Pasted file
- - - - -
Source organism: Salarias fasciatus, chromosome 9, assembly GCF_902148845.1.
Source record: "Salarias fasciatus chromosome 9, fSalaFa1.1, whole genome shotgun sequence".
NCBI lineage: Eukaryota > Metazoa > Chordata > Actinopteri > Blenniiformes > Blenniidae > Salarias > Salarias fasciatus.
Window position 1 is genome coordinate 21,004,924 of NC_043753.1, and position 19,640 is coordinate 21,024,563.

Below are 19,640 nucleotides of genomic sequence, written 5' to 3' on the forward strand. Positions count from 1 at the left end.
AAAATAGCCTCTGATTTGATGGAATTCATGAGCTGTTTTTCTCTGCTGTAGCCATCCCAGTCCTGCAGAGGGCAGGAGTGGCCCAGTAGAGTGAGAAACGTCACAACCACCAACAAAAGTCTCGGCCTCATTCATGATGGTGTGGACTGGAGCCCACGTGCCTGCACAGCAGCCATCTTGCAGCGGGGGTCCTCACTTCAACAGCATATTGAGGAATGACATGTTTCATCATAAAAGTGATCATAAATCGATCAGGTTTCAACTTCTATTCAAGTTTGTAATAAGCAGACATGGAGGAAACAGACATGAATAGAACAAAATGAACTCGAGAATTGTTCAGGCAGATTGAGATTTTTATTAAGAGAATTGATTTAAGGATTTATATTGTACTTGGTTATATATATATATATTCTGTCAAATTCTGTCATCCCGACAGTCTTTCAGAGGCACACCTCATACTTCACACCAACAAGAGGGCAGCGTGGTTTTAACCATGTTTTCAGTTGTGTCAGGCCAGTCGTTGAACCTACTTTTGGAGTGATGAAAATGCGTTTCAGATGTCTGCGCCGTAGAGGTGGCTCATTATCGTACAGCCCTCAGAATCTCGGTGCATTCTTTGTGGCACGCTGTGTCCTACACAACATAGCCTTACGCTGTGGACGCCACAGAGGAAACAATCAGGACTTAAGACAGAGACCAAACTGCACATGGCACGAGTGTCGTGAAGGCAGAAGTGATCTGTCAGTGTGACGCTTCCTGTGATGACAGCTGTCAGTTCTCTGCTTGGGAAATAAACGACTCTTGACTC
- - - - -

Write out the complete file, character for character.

Source organism: Salarias fasciatus, chromosome 9, assembly GCF_902148845.1.
Source record: "Salarias fasciatus chromosome 9, fSalaFa1.1, whole genome shotgun sequence".
NCBI lineage: Eukaryota > Metazoa > Chordata > Actinopteri > Blenniiformes > Blenniidae > Salarias > Salarias fasciatus.
Window position 1 is genome coordinate 21,004,924 of NC_043753.1, and position 19,640 is coordinate 21,024,563.

Below are 19,640 nucleotides of genomic sequence, written 5' to 3' on the forward strand. Positions count from 1 at the left end.
AAAATAGCCTCTGATTTGATGGAATTCATGAGCTGTTTTTCTCTGCTGTAGCCATCCCAGTCCTGCAGAGGGCAGGAGTGGCCCAGTAGAGTGAGAAACGTCACAACCACCAACAAAAGTCTCGGCCTCATTCATGATGGTGTGGACTGGAGCCCACGTGCCTGCACAGCAGCCATCTTGCAGCGGGGGTCCTCACTTCAACAGCATATTGAGGAATGACATGTTTCATCATAAAAGTGATCATAAATCGATCAGGTTTCAACTTCTATTCAAGTTTGTAATAAGCAGACATGGAGGAAACAGACATGAATAGAACAAAATGAACTCGAGAATTGTTCAGGCAGATTGAGATTTTTATTAAGAGAATTGATTTAAGGATTTATATTGTACTTGGTTATATATATATATATTCTGTCAAATTCTGTCATCCCGACAGTCTTTCAGAGGCACACCTCATACTTCACACCAACAAGAGGGCAGCGTGGTTTTAACCATGTTTTCAGTTGTGTCAGGCCAGTCGTTGAACCTACTTTTGGAGTGATGAAAATGCGTTTCAGATGTCTGCGCCGTAGAGGTGGCTCATTATCGTACAGCCCTCAGAATCTCGGTGCATTCTTTGTGGCACGCTGTGTCCTACACAACATAGCCTTACGCTGTGGACGCCACAGAGGAAACAATCAGGACTTAAGACAGAGACCAAACTGCACATGGCACGAGTGTCGTGAAGGCAGAAGTGATCTGTCAGTGTGACGCTTCCTGTGATGACAGCTGTCAGTTCTCTGCTTGGGAAATAAACGACTCTTGACTC